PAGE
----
Product value VS product value proposition
While the terms “product value” and “product value proposition” are similar, they refer to very different concepts. Product value is what your customers get out of your product (why they use or consume it) and product value proposition is how you communicate that value to potential customers.
Product value examples
Below, we’ve got 9 great examples of product value across B2B and B2C brands. For each example, we include a list of the different values being offered. As you can see, most products offer more than one type of value.
StoryChief is a content marketing platform that allows marketers to publish and promote content across their channels—all in one place. You can organize content marketing campaigns, brief collaborators, review and approve content, and distribute it across your blog, social media, employee advocates, and more. The software can replace Google Docs and project management tools, while saving marketing teams a lot of time.
Effectiveness in achieving desired results
WhatsApp is a popular messaging application that utilizes the internet to send messages—instead of SMS technology. The app also allows you to place voice and video calls. This circumvents the need for expensive mobile plans. Users can connect with friends, family, and colleagues all around the world without having to pay international rates.
Connection with others
Helps to save money on other expenses (free messaging and calling)
Ease of use
Convenience and ease of access
3. Warby Parker
Warby Parker has disrupted the eye glasses industry. The company makes it easy for customers to purchase prescription glasses at a fraction of the cost. Customers can try on glasses at home, select the one they want, get their prescription glasses delivered, and then return them if there are any issues. The company also has retail locations so that customers can purchase affordable glasses in person.
Convenience and ease of access
Loom is a freemium tool for recording and sending screenshare videos. Before Loom came out and grew like wildfire, digital workers had to record a video with their webcam and upload it to an email. The recipient would then have to download the video to view it. Loom drastically improved convenience and efficiency by offering a no-download way to send videos. People can share the links to the videos and only download if needed.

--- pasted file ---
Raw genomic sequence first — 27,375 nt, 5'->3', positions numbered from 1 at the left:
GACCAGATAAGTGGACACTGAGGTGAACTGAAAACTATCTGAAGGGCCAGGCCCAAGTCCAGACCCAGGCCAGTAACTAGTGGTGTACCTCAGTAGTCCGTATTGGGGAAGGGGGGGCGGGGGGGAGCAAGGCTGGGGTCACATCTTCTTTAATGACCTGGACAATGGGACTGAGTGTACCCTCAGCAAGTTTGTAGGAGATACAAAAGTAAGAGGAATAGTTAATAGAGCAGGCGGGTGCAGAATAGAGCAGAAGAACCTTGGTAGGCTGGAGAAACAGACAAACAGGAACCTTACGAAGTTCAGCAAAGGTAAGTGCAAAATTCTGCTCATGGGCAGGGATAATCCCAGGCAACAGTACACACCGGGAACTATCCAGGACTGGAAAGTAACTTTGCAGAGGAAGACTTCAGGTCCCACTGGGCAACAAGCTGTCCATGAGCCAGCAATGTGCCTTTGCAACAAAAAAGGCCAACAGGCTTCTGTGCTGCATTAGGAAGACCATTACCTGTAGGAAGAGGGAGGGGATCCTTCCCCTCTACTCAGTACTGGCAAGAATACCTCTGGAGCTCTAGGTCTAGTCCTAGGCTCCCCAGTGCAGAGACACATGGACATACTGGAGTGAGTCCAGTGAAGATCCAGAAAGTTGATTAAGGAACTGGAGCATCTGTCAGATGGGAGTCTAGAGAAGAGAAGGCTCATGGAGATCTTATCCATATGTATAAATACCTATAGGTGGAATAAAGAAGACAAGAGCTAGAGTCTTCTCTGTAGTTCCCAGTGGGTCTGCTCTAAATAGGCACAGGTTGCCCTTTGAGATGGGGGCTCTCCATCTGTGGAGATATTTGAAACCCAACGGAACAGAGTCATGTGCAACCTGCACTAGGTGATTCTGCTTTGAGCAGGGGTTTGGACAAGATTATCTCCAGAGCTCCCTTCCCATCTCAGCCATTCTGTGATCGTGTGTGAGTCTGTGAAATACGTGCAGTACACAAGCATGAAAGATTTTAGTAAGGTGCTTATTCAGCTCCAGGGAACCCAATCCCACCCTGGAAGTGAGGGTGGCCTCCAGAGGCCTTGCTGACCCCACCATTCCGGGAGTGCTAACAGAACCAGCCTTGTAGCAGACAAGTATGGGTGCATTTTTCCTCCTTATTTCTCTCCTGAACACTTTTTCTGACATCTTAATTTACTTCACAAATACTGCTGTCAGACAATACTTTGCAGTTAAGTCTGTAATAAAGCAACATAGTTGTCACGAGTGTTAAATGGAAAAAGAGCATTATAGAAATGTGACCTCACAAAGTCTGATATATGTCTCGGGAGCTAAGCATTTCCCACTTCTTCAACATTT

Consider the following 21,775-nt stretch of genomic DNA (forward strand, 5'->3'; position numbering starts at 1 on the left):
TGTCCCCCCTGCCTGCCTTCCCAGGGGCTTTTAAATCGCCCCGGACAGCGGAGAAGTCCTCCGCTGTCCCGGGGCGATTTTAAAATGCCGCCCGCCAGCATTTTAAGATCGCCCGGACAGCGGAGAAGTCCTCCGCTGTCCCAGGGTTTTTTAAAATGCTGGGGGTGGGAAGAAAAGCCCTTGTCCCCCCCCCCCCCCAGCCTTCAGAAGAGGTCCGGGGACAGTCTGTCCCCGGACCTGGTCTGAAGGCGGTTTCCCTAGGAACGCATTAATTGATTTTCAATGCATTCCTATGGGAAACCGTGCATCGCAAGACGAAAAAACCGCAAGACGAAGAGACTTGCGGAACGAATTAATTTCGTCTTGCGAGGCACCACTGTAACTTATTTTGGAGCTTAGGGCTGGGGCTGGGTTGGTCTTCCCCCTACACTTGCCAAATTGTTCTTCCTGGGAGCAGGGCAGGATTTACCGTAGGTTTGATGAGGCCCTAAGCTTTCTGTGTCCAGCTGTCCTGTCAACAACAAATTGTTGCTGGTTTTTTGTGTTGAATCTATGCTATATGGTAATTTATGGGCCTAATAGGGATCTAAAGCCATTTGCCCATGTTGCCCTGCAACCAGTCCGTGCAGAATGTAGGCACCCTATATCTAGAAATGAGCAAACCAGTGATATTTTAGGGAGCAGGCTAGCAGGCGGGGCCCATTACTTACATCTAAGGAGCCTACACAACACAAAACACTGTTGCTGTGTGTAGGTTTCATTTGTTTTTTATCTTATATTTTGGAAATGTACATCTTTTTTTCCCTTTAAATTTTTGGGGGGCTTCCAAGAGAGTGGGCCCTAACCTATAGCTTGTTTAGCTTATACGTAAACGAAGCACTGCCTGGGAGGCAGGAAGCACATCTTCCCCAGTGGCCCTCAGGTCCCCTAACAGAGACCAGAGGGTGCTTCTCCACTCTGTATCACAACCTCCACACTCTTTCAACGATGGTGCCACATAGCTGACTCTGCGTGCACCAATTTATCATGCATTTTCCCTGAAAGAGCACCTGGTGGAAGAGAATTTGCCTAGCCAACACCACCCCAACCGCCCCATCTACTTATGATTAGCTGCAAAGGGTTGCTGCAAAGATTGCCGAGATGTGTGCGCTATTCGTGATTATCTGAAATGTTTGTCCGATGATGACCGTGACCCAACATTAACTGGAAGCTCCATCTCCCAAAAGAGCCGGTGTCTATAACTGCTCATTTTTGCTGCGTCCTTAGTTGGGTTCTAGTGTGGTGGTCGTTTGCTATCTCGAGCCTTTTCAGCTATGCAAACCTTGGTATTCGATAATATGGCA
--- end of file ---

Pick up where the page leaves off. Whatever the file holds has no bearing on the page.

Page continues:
Ease of use
Terzo brands itself as a CRM for the buyer. This vendor management software helps large corporations track the third-party solutions they use and include purchaser and renew information all in one place. This way, IT staff can ensure that solutions are actually being used and catch unnecessary contracts before they renew. They can see who in the company approved the purchase and reach out to them to see if it's still needed.
Helps to save money
Airtable offers spreadsheets on steroids. Many people love working in spreadsheets. Airtable provides this format but with advanced features like resource planning, task designation and tracking, work visualization, integrations, workflow automations and more. You can view the same data in different formats and easily report on project progress and results.
Released over 10 years after the first Toyota Prius, Tesla offered sustainability with style. While the brand isn't exclusive per se (anyone can buy it), it does have an air of exclusivity due to the price. Plus, the round shape and style of a Tesla is easily recognizable and very different from every other car on the market. All in all, Teslas offer sustainability, performance, and style, while the Prius doesn't pack the same punch.
8. Dyson Airwrap
A $600 hair styling tool? In the world of hairstyling, Dyson is an unlikely luxury winner, but is highly popular. The Dyson Airwrap is a pricey piece of bathroom equipment that works as a blow dryer, curling iron, and straightener all in one. Touted by influencers, it has a gotta-have-it sort of appeal. The product is unique from other items on the market and is backed by Dyson's unique technology (the company has been making powerful and expensive vacuums for decades).
9. McCafe by McDonald's
McDonald's made a smart move when coming out with their McCafe line. Coffee houses like Starbucks typically charge $4 to $6 for one of their fancy coffees. McCafe offers very similar items at half the price, plus their drive-through lines tend to move a lot faster and their stores are easier to find. With this product, convenience and affordability are top of mind with customers.
Ultimately, your product value isn't what you think it is. It's what your customers care about: the money they want to save, the things they want to experience, and the emotions they want to feel.